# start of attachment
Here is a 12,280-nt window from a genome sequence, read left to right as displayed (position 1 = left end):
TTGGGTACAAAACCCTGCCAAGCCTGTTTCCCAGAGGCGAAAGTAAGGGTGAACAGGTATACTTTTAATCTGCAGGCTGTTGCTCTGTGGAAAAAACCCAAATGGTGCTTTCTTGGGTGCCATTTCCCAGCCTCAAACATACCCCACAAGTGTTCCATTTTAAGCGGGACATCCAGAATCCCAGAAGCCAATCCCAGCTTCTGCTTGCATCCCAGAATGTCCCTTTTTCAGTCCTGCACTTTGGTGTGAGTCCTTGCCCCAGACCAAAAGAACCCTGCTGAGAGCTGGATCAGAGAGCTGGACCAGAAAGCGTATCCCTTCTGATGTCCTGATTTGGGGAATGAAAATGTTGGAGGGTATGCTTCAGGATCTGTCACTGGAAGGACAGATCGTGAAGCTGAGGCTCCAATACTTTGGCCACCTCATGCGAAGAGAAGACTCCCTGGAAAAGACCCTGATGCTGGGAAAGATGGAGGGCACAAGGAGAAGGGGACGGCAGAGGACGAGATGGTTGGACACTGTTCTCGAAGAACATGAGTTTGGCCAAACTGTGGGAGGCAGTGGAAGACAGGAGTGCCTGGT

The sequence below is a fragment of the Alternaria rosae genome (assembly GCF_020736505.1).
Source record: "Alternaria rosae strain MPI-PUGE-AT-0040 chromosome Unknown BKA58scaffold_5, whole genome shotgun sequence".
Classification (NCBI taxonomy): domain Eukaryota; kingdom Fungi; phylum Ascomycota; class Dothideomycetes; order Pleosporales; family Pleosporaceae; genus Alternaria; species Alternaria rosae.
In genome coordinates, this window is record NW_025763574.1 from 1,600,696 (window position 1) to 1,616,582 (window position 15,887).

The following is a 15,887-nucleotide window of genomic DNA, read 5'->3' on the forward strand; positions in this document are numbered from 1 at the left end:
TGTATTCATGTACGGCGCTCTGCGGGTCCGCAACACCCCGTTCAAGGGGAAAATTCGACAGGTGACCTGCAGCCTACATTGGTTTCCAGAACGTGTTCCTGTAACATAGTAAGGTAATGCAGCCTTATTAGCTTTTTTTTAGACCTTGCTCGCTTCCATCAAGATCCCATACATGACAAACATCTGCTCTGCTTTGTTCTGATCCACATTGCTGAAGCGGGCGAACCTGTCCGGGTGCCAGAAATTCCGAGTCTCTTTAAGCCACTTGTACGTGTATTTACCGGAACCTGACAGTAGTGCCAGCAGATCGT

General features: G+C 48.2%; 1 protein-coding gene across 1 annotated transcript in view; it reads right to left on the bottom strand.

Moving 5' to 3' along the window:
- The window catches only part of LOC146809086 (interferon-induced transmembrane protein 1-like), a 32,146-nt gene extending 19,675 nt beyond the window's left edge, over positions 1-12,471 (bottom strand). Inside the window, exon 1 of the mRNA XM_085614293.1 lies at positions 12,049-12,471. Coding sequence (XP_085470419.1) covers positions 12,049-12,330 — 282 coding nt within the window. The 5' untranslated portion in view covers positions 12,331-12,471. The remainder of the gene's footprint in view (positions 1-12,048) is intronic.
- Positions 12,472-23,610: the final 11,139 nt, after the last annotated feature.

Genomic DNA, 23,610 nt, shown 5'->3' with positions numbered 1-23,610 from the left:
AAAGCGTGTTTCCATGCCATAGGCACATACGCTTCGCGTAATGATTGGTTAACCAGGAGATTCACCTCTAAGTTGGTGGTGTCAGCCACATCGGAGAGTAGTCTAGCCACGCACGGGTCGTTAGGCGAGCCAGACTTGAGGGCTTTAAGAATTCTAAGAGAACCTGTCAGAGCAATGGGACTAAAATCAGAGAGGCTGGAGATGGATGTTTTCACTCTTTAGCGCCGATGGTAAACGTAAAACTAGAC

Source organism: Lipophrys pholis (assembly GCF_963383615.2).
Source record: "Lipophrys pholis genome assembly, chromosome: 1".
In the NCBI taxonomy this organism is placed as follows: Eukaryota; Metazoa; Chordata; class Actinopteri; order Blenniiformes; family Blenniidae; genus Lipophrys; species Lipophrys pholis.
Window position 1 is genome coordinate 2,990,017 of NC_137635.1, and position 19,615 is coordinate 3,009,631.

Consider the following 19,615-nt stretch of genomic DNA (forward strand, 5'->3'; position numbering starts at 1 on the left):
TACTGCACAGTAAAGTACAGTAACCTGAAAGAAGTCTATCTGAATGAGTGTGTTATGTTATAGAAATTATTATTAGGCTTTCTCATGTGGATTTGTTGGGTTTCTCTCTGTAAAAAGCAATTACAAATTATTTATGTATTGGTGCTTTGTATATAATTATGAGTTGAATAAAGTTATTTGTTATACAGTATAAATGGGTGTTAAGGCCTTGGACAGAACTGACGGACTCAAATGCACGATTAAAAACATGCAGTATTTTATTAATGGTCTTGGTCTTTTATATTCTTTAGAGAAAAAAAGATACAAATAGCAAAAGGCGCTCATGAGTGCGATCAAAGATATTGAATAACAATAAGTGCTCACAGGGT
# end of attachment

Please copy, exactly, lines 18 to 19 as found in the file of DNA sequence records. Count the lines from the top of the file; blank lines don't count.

Window position 1 is genome coordinate 2,990,017 of NC_137635.1, and position 19,615 is coordinate 3,009,631.

Consider the following 19,615-nt stretch of genomic DNA (forward strand, 5'->3'; position numbering starts at 1 on the left):